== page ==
What Goes First in Your Character Bible?
Every author starts the background for a character in a different way. In an online community, I recently asked the question, What’s the First Thing You Add to Your Character Background? The answers were broad. Here’s a sampling:
- Their moral compass—sets up the odds
- The main ‘asshole aspect’ because all my characters are jerks
- All mine are idiots in love. I would die for the MCs of my last one.
- Some variation on their goal. Either what they want long-term, or what they’re trying to achieve in the short term.
- Physical description first. I am super visual.
- The answer to “Why are you like this?” The fine details tend to sprout from this garden.
- I nearly always start with a name. Gotta know what to call them when I’m “talking” about them.
- What inner burden are they carrying that’s informing their decision-making ability.
- I’m drawn to the wounds, crosses, or burdens we all secretly carry. I suspect I’m searching for ways to sympathize with them. Then crucify them.
- Personality and career traits
That’s just a sampling.
However you start, there’s one main character quality each character needs in a mystery.
How Does Your Character Support the Mystery Goal?
Every mystery has the same goal. Your protagonist sleuth is searching for truth. That truth is to discover the villain.
Creating characters is a fun activity. You want your story to come alive with rich personalities to keep your reader engaged. You work on those personality traits in your character background. You may have supporting roles like a sidekick, mentor, love interest, opponent.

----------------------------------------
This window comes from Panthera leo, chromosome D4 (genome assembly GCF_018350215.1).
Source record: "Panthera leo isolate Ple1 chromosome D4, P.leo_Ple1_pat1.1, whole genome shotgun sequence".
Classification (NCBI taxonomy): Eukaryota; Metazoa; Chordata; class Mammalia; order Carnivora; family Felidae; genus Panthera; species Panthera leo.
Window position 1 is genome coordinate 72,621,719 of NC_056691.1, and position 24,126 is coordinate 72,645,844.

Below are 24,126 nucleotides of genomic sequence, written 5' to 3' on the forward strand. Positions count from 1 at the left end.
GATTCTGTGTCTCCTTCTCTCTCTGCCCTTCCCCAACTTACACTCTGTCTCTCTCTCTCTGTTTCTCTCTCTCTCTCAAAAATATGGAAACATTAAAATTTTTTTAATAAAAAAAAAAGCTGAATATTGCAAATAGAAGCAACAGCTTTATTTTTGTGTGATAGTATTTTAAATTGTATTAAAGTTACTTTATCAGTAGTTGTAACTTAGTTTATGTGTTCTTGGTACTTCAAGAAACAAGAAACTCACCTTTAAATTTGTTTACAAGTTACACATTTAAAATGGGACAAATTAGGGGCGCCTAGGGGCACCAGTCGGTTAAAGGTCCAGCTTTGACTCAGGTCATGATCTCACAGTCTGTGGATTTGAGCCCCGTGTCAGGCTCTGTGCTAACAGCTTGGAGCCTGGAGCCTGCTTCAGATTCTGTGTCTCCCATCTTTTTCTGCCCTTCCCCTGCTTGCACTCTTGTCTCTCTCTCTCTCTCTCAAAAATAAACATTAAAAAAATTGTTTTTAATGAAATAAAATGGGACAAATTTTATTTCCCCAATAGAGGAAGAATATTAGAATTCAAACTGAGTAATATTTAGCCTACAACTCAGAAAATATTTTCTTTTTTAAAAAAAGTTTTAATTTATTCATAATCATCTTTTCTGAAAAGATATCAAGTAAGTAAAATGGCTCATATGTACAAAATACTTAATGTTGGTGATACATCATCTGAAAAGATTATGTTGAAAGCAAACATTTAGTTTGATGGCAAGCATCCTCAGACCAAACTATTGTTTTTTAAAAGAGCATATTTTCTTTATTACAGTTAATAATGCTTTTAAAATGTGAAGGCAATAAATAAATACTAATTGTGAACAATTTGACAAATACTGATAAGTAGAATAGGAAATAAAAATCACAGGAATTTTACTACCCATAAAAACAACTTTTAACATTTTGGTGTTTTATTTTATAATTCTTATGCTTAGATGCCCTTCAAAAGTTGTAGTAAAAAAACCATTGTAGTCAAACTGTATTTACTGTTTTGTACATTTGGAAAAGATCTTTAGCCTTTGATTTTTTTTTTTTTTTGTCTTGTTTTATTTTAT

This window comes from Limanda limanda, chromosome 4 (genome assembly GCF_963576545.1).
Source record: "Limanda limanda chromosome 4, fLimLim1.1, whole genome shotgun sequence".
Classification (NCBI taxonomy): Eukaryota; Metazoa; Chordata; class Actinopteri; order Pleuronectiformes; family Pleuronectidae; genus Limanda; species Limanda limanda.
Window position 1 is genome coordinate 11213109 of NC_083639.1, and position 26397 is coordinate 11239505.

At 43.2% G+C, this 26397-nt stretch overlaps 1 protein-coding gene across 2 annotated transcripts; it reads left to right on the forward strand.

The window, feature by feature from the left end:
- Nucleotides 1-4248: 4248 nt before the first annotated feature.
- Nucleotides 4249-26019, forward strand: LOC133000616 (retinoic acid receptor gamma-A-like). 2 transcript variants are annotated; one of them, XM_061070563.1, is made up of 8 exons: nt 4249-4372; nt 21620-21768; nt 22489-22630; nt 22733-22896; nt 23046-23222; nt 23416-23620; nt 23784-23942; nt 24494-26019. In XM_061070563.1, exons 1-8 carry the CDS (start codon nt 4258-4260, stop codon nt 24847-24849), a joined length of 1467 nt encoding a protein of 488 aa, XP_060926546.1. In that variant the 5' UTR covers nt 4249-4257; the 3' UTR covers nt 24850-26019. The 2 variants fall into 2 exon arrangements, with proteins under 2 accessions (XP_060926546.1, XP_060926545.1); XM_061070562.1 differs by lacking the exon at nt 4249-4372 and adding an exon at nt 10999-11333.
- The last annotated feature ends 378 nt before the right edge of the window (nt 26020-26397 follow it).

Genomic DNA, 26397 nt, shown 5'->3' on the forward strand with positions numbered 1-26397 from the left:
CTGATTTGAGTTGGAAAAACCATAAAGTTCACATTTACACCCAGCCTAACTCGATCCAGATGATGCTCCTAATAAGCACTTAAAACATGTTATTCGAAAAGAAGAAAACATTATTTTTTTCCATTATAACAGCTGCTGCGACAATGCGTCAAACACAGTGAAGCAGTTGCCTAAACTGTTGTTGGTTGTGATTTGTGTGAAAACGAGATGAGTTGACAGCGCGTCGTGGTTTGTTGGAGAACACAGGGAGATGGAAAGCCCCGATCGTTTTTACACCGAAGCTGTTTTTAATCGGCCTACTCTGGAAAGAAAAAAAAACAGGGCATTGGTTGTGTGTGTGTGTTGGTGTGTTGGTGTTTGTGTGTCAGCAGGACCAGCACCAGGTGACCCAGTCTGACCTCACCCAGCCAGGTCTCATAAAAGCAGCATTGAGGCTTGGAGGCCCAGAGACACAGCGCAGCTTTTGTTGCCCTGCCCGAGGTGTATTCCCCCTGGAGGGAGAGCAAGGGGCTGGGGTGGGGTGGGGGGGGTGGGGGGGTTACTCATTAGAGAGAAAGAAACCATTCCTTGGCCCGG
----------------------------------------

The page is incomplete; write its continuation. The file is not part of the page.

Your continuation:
And you will have intriguing suspects, including the villain, who all had a relationship with the victim.
Beginning writers may create so many characters the reader gets lost trying to remember who is who as they read.
One of the best ways to keep your character creation under control is to know how each character supports the mystery goal—the villain reveal, the truth uncovered.
Mystery Goal Character Elements
Basically, each character either supports or hinders your sleuth’s search for the truth.
As you set up your character categories, think how each character either helps your sleuth along or hinders the search.
- Sidekick – help
- Love interest – hinder
- Opponent – hinder
- Suspect 1 – help
- Suspect 2 – hinder
Those are broad categories. Major supporting characters may do both. The sidekick mainly helps your sleuth, but personality differences or a character trait may hinder your sleuth.
So you may want to add some detail about how the character helps or hinders. Adding these details will help you better understand the character’s role in solving the mystery.
The Most Important Mystery Character Trait
When you keep the help/hinder character trait in mind, you’ll know how your character will act in each scene.
Keep the overall mystery goal in mind because suspects have secrets and lies to tell as they try to hide the secrets. These are great opportunities for misdirection. You have the opportunity to hinder in a scene, while the character’s story goal is to help.
Our goal as mystery writers is to keep the reader guessing. Playing with each character’s mystery goal is part of the joy of writing a mystery.